Her government has proposed the "Yushan Project" -- a three-year budget of NT$5.6 billion (US$190.9 million) for the recruitment and retention of exceptional academics and researchers.
From 2018-2020, Taiwan plans to enroll 1,000 top academics and researchers from abroad, each eligible for up to NT$5 million per year in addition to their existing salaries.
Meanwhile, NT$2 billion is available annually for schools to pay elite academics and researchers higher salaries, a program that is expected to benefit 10,000 people; and 8,000 outstanding professors will receive 10 percent in additional research pay, or NT$5,445, increasing their monthly research allowance to NT$59,895.
The project has been put in place despite strong opposition from academic groups who said the money would be better used to solve more deep-seated problems in Taiwan's higher education system.
Of these problems, the systemic issues behind the brain drain -- uncompetitive salaries for university teaching staff and joblessness among doctorate holders -- should be given precedence, Wu Jieh-min (???), an associate research fellow at Academia Sinica's Institute of Sociology, said.
The salaries of teachers in Taiwan are well below those in neighboring nations, Wu said. "The government should raise the salaries of all faculty across the board to help close the gap."
Equal importance should be given to addressing the issue of unemployed Ph.D. graduates, a problem mainly resulting from the growing tendency of cash-strapped universities to cut full-time faculty positions in favor of hiring part-time teachers to keep costs low, Wu said.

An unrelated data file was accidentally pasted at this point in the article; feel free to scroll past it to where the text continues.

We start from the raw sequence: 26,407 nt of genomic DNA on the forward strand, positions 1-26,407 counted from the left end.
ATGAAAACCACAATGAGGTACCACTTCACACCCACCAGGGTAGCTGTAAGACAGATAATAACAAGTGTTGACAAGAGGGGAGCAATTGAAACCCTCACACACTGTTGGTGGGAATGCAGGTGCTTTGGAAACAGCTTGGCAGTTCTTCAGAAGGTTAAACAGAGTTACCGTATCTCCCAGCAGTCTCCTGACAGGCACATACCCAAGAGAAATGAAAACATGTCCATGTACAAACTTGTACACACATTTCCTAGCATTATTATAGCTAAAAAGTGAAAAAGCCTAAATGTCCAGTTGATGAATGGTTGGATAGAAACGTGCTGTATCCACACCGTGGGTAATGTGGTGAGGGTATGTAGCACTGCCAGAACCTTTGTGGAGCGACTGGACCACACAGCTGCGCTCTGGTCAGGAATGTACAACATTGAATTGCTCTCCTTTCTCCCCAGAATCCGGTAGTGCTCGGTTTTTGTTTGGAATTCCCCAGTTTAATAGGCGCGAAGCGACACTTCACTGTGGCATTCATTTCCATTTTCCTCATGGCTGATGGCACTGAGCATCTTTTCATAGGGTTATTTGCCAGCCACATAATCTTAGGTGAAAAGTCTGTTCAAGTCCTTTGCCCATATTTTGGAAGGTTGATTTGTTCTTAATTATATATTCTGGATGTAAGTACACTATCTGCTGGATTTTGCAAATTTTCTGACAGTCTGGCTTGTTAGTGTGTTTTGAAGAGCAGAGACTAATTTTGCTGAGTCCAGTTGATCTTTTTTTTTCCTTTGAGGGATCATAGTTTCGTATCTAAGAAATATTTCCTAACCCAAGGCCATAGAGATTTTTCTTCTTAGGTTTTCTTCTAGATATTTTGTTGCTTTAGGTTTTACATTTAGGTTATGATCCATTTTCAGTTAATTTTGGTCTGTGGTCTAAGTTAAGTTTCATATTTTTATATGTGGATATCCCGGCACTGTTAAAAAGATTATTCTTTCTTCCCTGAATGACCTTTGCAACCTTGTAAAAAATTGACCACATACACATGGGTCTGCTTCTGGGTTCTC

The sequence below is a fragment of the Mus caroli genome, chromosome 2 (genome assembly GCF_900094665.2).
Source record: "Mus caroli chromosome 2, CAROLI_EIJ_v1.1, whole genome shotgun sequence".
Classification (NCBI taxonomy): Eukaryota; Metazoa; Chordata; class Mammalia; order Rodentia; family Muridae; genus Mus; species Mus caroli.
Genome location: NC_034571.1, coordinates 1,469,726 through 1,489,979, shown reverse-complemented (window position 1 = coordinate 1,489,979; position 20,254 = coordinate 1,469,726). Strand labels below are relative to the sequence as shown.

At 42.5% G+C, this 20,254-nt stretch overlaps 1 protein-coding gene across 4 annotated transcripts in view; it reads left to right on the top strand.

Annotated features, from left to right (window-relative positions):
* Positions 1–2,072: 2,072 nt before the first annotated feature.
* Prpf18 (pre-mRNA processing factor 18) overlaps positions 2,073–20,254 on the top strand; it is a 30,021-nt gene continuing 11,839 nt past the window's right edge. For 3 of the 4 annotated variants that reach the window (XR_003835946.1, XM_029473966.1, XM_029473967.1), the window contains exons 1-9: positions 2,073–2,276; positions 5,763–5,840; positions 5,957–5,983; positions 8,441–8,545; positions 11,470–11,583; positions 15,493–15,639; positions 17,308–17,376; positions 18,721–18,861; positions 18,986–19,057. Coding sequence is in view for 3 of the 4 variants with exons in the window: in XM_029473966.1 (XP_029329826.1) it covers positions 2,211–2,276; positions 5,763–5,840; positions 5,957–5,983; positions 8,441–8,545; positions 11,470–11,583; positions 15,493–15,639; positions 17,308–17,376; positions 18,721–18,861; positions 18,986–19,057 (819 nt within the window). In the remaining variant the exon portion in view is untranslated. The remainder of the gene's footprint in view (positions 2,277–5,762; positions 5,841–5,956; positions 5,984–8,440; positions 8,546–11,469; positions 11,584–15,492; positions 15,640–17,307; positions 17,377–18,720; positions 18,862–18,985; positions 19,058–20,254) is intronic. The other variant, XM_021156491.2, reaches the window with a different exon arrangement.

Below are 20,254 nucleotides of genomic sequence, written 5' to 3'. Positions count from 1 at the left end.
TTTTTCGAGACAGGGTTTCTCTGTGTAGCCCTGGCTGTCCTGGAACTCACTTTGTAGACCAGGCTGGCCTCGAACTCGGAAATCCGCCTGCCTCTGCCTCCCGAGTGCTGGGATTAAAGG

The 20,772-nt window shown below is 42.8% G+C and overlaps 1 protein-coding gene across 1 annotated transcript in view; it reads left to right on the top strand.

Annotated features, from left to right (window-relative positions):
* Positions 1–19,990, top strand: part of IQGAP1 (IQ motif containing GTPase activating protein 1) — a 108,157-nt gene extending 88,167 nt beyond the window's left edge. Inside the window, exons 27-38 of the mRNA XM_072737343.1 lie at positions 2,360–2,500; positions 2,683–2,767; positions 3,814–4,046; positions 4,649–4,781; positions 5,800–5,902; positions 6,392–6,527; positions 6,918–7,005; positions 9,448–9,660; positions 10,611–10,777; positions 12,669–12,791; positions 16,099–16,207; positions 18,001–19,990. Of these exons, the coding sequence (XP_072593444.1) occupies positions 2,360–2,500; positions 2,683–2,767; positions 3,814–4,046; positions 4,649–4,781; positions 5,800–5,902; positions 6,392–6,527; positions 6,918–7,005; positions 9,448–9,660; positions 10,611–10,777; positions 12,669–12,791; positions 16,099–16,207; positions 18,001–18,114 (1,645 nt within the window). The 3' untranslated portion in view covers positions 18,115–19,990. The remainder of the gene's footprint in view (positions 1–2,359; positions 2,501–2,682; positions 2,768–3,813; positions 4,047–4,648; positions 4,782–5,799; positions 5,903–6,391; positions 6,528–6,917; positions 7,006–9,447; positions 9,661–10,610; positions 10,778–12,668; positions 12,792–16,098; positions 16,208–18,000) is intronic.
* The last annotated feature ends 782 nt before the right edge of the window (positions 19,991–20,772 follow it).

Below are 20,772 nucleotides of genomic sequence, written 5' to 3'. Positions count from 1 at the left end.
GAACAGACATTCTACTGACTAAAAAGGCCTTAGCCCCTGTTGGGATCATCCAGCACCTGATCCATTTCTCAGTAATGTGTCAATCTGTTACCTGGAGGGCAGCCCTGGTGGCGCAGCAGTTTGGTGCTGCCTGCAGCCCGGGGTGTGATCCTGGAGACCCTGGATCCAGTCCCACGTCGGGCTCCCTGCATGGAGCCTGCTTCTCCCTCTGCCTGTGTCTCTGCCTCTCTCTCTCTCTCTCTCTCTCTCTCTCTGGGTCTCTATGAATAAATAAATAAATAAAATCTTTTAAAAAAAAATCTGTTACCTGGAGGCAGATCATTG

According to the government's latest statistics, about 728,000 people, or 6.2 percent of Taiwan's labor force of 11.727 million, worked overseas in 2016, among them 55.9 percent, or 407,000 people, in China. Unofficial estimate of the number of Taiwanese living in China range anywhere from 1-2 million.
The government has not provided an estimate as to the potential impact of the "31 measures" on Taiwan, but it has set up a task force under the MAC to monitor and assess developments.
At least two pollsters recently asked questions about the "31 measures" in related surveys to get a sense of how the offer was perceived by Taiwanese. They produced similar results, showing that about 40 percent of young respondents saw the incentives as a goodwill gesture by China.
Leaving aside methodological problems with the surveys and the failure to compare changes in public attitudes over time, the results also serve as a "warning sign" because they indicate the disillusionment felt by young people about their future choices and the nation's prospects, Wu said.
The burgeoning expansion of China's global influence was dubbed "sharp power" because it is manipulated for political purposes and in an effort to exert a corrosive effect on the political environment in targeted countries, Wu said.
Recently, Canberra has proposed laws to deal with political interference by foreign powers after it realized the extent to which the openness of democratic systems can make them susceptible to China's uses of "sharp power," Wu said.
"We have to put up our guard and be vigilant when it comes to China's maneuvers in Taiwan. It's a matter of national security."
Source: Focus Taiwan News Channel